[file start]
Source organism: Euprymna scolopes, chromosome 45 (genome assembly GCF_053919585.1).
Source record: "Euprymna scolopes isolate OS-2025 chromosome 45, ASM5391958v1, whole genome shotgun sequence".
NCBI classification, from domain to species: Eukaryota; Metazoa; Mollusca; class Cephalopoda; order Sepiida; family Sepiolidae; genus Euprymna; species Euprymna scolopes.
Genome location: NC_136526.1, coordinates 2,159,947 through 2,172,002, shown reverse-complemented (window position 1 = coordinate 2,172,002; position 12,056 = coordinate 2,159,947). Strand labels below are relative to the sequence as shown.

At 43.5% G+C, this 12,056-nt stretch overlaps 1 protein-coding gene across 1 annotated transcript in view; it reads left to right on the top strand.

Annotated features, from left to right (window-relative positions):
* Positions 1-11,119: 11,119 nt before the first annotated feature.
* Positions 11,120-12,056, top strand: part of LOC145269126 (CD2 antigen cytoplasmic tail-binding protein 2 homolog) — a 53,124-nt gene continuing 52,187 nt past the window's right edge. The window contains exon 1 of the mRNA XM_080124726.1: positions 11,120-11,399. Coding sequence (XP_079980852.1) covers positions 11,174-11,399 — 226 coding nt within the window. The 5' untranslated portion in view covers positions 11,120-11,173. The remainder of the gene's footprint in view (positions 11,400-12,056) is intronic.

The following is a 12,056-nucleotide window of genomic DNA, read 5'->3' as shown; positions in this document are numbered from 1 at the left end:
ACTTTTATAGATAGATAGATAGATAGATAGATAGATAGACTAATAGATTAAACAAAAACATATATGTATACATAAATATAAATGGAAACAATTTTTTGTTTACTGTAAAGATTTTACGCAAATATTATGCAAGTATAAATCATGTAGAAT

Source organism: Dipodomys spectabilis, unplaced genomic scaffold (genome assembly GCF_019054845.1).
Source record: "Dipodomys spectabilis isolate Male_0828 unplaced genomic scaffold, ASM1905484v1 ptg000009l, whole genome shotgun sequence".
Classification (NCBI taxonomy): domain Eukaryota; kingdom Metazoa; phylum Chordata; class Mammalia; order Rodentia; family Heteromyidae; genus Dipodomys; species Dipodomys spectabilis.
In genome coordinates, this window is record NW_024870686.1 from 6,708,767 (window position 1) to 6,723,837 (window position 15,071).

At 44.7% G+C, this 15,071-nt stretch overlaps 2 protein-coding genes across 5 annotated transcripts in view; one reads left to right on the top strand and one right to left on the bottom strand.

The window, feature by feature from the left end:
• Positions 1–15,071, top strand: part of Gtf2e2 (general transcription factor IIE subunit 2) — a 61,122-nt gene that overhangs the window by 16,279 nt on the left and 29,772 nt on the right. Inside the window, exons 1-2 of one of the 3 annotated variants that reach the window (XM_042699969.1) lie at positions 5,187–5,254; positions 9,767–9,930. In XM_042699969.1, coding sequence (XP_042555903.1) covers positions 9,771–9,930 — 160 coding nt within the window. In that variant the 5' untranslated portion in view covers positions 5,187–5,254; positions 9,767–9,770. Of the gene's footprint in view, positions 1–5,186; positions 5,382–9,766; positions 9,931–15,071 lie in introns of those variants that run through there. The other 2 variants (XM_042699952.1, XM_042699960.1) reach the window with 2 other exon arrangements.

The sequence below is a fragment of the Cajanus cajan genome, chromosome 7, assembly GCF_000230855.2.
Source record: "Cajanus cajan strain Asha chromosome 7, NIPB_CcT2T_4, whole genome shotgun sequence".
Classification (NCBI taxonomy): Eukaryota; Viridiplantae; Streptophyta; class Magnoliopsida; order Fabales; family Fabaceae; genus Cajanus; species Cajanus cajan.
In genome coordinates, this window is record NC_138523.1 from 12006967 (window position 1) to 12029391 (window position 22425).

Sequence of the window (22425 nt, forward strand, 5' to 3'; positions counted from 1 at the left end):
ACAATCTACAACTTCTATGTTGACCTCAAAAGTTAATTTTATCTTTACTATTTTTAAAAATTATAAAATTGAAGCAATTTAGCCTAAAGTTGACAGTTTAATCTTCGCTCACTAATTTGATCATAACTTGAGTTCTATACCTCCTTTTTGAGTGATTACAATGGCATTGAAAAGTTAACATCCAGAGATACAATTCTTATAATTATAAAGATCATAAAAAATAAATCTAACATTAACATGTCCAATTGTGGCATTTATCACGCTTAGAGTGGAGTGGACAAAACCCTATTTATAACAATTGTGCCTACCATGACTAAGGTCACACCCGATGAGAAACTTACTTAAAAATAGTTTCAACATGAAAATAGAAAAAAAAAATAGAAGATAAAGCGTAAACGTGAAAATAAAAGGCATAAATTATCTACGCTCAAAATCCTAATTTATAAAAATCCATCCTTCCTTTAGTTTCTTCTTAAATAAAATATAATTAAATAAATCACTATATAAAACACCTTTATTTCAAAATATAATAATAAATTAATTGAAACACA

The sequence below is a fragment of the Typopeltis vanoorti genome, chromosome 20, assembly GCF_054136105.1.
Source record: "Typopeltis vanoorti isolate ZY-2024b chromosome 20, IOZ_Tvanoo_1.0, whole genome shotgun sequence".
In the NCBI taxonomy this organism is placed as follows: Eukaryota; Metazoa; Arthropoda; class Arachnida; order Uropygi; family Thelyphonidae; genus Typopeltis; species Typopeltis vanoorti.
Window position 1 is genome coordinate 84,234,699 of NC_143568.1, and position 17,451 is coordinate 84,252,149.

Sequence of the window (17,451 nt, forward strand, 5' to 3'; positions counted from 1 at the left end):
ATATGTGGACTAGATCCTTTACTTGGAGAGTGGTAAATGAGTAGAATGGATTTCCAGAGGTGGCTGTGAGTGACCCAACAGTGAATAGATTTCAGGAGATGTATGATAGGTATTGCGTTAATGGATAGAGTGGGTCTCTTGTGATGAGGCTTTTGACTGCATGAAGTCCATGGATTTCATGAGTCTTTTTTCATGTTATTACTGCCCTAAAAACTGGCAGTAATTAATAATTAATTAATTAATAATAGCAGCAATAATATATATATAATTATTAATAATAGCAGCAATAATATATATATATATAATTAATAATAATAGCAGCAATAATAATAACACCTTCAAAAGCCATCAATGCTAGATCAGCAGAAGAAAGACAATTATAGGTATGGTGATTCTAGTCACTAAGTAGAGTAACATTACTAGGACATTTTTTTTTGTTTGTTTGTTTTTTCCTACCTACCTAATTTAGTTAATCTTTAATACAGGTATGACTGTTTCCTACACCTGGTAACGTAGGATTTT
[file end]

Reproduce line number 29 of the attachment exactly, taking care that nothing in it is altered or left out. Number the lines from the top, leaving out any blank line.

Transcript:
ATATGTGGACTAGATCCTTTACTTGGAGAGTGGTAAATGAGTAGAATGGATTTCCAGAGGTGGCTGTGAGTGACCCAACAGTGAATAGATTTCAGGAGATGTATGATAGGTATTGCGTTAATGGATAGAGTGGGTCTCTTGTGATGAGGCTTTTGACTGCATGAAGTCCATGGATTTCATGAGTCTTTTTTCATGTTATTACTGCCCTAAAAACTGGCAGTAATTAATAATTAATTAATTAATAATAGCAGCAATAATATATATATAATTATTAATAATAGCAGCAATAATATATATATATATAATTAATAATAATAGCAGCAATAATAATAACACCTTCAAAAGCCATCAATGCTAGATCAGCAGAAGAAAGACAATTATAGGTATGGTGATTCTAGTCACTAAGTAGAGTAACATTACTAGGACATTTTTTTTTGTTTGTTTGTTTTTTCCTACCTACCTAATTTAGTTAATCTTTAATACAGGTATGACTGTTTCCTACACCTGGTAACGTAGGATTTT